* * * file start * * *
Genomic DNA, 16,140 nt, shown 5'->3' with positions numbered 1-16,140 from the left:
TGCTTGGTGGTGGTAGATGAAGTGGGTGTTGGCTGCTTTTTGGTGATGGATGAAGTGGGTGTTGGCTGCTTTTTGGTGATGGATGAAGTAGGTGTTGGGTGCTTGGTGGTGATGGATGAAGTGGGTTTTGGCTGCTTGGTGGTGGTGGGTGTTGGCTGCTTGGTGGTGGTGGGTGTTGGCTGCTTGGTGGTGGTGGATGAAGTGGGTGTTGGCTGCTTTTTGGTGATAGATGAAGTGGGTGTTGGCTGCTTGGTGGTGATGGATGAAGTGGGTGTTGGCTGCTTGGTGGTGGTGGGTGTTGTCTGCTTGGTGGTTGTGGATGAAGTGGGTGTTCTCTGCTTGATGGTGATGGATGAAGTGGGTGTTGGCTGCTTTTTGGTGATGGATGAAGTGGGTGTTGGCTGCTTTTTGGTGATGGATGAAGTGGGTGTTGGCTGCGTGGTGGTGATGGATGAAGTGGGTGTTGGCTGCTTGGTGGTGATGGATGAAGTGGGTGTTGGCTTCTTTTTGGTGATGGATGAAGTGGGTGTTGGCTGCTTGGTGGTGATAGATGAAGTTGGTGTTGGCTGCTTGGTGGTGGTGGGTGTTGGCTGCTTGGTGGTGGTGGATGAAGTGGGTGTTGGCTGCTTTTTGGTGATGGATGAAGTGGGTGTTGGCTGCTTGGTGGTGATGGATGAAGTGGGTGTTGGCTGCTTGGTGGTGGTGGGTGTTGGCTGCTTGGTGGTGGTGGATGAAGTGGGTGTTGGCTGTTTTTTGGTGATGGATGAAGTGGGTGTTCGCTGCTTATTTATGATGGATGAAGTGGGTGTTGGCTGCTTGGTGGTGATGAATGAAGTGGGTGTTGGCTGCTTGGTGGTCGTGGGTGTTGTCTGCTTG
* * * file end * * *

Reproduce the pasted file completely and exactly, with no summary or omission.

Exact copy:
Genomic DNA, 16,140 nt, shown 5'->3' with positions numbered 1-16,140 from the left:
TGCTTGGTGGTGGTAGATGAAGTGGGTGTTGGCTGCTTTTTGGTGATGGATGAAGTGGGTGTTGGCTGCTTTTTGGTGATGGATGAAGTAGGTGTTGGGTGCTTGGTGGTGATGGATGAAGTGGGTTTTGGCTGCTTGGTGGTGGTGGGTGTTGGCTGCTTGGTGGTGGTGGGTGTTGGCTGCTTGGTGGTGGTGGATGAAGTGGGTGTTGGCTGCTTTTTGGTGATAGATGAAGTGGGTGTTGGCTGCTTGGTGGTGATGGATGAAGTGGGTGTTGGCTGCTTGGTGGTGGTGGGTGTTGTCTGCTTGGTGGTTGTGGATGAAGTGGGTGTTCTCTGCTTGATGGTGATGGATGAAGTGGGTGTTGGCTGCTTTTTGGTGATGGATGAAGTGGGTGTTGGCTGCTTTTTGGTGATGGATGAAGTGGGTGTTGGCTGCGTGGTGGTGATGGATGAAGTGGGTGTTGGCTGCTTGGTGGTGATGGATGAAGTGGGTGTTGGCTTCTTTTTGGTGATGGATGAAGTGGGTGTTGGCTGCTTGGTGGTGATAGATGAAGTTGGTGTTGGCTGCTTGGTGGTGGTGGGTGTTGGCTGCTTGGTGGTGGTGGATGAAGTGGGTGTTGGCTGCTTTTTGGTGATGGATGAAGTGGGTGTTGGCTGCTTGGTGGTGATGGATGAAGTGGGTGTTGGCTGCTTGGTGGTGGTGGGTGTTGGCTGCTTGGTGGTGGTGGATGAAGTGGGTGTTGGCTGTTTTTTGGTGATGGATGAAGTGGGTGTTCGCTGCTTATTTATGATGGATGAAGTGGGTGTTGGCTGCTTGGTGGTGATGAATGAAGTGGGTGTTGGCTGCTTGGTGGTCGTGGGTGTTGTCTGCTTG